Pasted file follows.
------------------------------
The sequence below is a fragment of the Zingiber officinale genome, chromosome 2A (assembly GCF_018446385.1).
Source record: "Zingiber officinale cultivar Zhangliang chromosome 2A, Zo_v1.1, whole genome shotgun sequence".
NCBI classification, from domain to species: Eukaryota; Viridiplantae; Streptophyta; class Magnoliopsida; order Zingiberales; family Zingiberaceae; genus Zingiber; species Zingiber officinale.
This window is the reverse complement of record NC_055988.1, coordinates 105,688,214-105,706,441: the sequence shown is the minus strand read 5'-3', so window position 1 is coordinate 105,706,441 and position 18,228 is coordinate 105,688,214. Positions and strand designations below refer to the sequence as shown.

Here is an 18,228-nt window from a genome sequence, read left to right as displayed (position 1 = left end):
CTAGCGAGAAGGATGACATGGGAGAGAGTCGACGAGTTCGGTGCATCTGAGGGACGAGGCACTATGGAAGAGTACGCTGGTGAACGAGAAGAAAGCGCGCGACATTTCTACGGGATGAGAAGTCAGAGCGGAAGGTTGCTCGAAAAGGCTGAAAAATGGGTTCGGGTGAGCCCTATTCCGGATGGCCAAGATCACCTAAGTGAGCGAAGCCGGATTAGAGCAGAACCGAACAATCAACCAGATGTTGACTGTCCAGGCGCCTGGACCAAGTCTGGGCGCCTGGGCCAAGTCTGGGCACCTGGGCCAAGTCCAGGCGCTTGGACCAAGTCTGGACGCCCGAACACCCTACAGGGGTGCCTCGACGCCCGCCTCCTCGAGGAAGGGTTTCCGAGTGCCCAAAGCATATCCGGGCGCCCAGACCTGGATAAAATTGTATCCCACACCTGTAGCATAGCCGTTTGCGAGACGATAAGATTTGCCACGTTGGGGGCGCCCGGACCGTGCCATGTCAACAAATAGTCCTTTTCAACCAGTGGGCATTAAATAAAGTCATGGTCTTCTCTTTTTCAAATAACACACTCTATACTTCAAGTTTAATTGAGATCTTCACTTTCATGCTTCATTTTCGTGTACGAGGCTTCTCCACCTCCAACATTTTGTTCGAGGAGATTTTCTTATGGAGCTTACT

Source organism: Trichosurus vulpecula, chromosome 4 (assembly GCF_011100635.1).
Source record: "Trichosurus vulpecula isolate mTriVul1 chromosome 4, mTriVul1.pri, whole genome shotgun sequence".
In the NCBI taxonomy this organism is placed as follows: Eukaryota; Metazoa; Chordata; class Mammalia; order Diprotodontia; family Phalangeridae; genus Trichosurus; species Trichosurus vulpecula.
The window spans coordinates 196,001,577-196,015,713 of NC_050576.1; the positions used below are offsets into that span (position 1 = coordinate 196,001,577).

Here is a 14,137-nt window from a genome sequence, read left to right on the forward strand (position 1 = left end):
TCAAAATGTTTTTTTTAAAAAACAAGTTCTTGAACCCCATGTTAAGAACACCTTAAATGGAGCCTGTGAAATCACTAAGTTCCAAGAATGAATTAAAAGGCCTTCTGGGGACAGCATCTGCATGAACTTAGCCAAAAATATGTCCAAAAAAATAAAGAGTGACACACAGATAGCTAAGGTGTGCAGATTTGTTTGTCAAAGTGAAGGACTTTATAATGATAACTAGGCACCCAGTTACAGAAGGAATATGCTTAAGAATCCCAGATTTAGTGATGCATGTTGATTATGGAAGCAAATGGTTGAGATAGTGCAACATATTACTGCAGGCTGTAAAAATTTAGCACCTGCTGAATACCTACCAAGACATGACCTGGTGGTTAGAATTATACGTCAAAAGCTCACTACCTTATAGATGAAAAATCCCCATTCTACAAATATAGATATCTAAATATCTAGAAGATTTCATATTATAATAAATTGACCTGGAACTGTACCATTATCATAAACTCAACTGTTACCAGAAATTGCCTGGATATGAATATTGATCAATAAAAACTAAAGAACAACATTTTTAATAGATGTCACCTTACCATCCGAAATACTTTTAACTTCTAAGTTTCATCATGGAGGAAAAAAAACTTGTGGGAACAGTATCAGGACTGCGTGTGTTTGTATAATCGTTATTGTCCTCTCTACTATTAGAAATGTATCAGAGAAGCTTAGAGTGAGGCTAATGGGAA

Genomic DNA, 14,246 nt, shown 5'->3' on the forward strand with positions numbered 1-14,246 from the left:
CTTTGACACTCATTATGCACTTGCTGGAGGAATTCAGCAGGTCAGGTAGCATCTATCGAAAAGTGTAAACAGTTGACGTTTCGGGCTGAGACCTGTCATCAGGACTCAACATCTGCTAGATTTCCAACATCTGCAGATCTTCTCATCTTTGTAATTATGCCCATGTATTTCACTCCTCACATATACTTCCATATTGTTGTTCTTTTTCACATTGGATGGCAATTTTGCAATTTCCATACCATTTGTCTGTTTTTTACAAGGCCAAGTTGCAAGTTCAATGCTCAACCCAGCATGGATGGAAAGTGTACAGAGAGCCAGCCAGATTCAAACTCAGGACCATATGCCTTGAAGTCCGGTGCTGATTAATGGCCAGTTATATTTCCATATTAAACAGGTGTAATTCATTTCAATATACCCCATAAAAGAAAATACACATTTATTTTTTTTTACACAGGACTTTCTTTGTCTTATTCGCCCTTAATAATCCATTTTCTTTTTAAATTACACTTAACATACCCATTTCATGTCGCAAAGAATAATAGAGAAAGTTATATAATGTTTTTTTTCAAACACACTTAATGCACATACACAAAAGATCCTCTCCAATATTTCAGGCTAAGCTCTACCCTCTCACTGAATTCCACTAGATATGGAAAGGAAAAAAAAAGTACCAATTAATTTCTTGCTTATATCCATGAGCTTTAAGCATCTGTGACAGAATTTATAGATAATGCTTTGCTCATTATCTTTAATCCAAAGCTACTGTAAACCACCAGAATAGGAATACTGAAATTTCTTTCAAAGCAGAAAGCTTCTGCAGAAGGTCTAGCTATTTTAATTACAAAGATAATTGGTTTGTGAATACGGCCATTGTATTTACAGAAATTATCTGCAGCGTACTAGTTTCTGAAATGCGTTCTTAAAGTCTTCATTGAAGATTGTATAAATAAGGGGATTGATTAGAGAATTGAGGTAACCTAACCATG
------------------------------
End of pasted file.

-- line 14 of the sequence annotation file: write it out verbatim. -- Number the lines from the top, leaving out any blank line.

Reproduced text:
CTTTGACACTCATTATGCACTTGCTGGAGGAATTCAGCAGGTCAGGTAGCATCTATCGAAAAGTGTAAACAGTTGACGTTTCGGGCTGAGACCTGTCATCAGGACTCAACATCTGCTAGATTTCCAACATCTGCAGATCTTCTCATCTTTGTAATTATGCCCATGTATTTCACTCCTCACATATACTTCCATATTGTTGTTCTTTTTCACATTGGATGGCAATTTTGCAATTTCCATACCATTTGTCTGTTTTTTACAAGGCCAAGTTGCAAGTTCAATGCTCAACCCAGCATGGATGGAAAGTGTACAGAGAGCCAGCCAGATTCAAACTCAGGACCATATGCCTTGAAGTCCGGTGCTGATTAATGGCCAGTTATATTTCCATATTAAACAGGTGTAATTCATTTCAATATACCCCATAAAAGAAAATACACATTTATTTTTTTTTACACAGGACTTTCTTTGTCTTATTCGCCCTTAATAATCCATTTTCTTTTTAAATTACACTTAACATACCCATTTCATGTCGCAAAGAATAATAGAGAAAGTTATATAATGTTTTTTTTCAAACACACTTAATGCACATACACAAAAGATCCTCTCCAATATTTCAGGCTAAGCTCTACCCTCTCACTGAATTCCACTAGATATGGAAAGGAAAAAAAAAGTACCAATTAATTTCTTGCTTATATCCATGAGCTTTAAGCATCTGTGACAGAATTTATAGATAATGCTTTGCTCATTATCTTTAATCCAAAGCTACTGTAAACCACCAGAATAGGAATACTGAAATTTCTTTCAAAGCAGAAAGCTTCTGCAGAAGGTCTAGCTATTTTAATTACAAAGATAATTGGTTTGTGAATACGGCCATTGTATTTACAGAAATTATCTGCAGCGTACTAGTTTCTGAAATGCGTTCTTAAAGTCTTCATTGAAGATTGTATAAATAAGGGGATTGATTAGAGAATTGAGGTAACCTAACCATG